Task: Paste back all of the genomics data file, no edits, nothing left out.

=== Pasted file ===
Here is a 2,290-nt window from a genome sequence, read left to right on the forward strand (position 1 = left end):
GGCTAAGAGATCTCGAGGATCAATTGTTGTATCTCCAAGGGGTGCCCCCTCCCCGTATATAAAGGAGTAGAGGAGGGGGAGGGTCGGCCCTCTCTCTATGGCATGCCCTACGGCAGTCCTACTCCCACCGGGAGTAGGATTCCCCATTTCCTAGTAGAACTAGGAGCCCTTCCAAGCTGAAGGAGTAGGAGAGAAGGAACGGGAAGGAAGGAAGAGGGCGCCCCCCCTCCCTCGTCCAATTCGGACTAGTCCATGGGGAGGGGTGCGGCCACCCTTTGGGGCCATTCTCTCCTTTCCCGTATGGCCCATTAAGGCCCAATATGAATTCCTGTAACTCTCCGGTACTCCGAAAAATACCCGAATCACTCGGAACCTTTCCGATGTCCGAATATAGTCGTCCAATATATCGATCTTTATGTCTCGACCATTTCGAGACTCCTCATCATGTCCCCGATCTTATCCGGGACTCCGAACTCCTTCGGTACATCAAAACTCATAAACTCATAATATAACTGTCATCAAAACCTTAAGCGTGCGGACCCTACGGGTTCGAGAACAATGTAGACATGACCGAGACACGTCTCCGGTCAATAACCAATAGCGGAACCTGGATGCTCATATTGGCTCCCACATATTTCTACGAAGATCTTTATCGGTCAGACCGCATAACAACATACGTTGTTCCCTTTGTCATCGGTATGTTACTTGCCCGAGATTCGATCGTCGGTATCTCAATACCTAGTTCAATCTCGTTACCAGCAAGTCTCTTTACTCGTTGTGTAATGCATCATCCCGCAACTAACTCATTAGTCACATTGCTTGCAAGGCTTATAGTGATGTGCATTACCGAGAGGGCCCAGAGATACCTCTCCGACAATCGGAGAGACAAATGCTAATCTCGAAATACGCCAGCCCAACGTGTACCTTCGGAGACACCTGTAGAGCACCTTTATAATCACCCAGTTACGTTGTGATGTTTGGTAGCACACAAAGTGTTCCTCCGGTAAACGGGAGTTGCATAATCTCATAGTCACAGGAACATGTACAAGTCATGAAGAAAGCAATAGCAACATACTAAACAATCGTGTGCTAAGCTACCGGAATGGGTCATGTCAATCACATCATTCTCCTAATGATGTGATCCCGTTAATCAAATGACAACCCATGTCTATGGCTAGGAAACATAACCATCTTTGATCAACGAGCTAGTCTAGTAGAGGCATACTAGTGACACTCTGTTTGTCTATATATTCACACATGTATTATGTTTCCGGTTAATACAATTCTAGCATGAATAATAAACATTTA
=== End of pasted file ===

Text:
Here is a 2,290-nt window from a genome sequence, read left to right on the forward strand (position 1 = left end):
GGCTAAGAGATCTCGAGGATCAATTGTTGTATCTCCAAGGGGTGCCCCCTCCCCGTATATAAAGGAGTAGAGGAGGGGGAGGGTCGGCCCTCTCTCTATGGCATGCCCTACGGCAGTCCTACTCCCACCGGGAGTAGGATTCCCCATTTCCTAGTAGAACTAGGAGCCCTTCCAAGCTGAAGGAGTAGGAGAGAAGGAACGGGAAGGAAGGAAGAGGGCGCCCCCCCTCCCTCGTCCAATTCGGACTAGTCCATGGGGAGGGGTGCGGCCACCCTTTGGGGCCATTCTCTCCTTTCCCGTATGGCCCATTAAGGCCCAATATGAATTCCTGTAACTCTCCGGTACTCCGAAAAATACCCGAATCACTCGGAACCTTTCCGATGTCCGAATATAGTCGTCCAATATATCGATCTTTATGTCTCGACCATTTCGAGACTCCTCATCATGTCCCCGATCTTATCCGGGACTCCGAACTCCTTCGGTACATCAAAACTCATAAACTCATAATATAACTGTCATCAAAACCTTAAGCGTGCGGACCCTACGGGTTCGAGAACAATGTAGACATGACCGAGACACGTCTCCGGTCAATAACCAATAGCGGAACCTGGATGCTCATATTGGCTCCCACATATTTCTACGAAGATCTTTATCGGTCAGACCGCATAACAACATACGTTGTTCCCTTTGTCATCGGTATGTTACTTGCCCGAGATTCGATCGTCGGTATCTCAATACCTAGTTCAATCTCGTTACCAGCAAGTCTCTTTACTCGTTGTGTAATGCATCATCCCGCAACTAACTCATTAGTCACATTGCTTGCAAGGCTTATAGTGATGTGCATTACCGAGAGGGCCCAGAGATACCTCTCCGACAATCGGAGAGACAAATGCTAATCTCGAAATACGCCAGCCCAACGTGTACCTTCGGAGACACCTGTAGAGCACCTTTATAATCACCCAGTTACGTTGTGATGTTTGGTAGCACACAAAGTGTTCCTCCGGTAAACGGGAGTTGCATAATCTCATAGTCACAGGAACATGTACAAGTCATGAAGAAAGCAATAGCAACATACTAAACAATCGTGTGCTAAGCTACCGGAATGGGTCATGTCAATCACATCATTCTCCTAATGATGTGATCCCGTTAATCAAATGACAACCCATGTCTATGGCTAGGAAACATAACCATCTTTGATCAACGAGCTAGTCTAGTAGAGGCATACTAGTGACACTCTGTTTGTCTATATATTCACACATGTATTATGTTTCCGGTTAATACAATTCTAGCATGAATAATAAACATTTA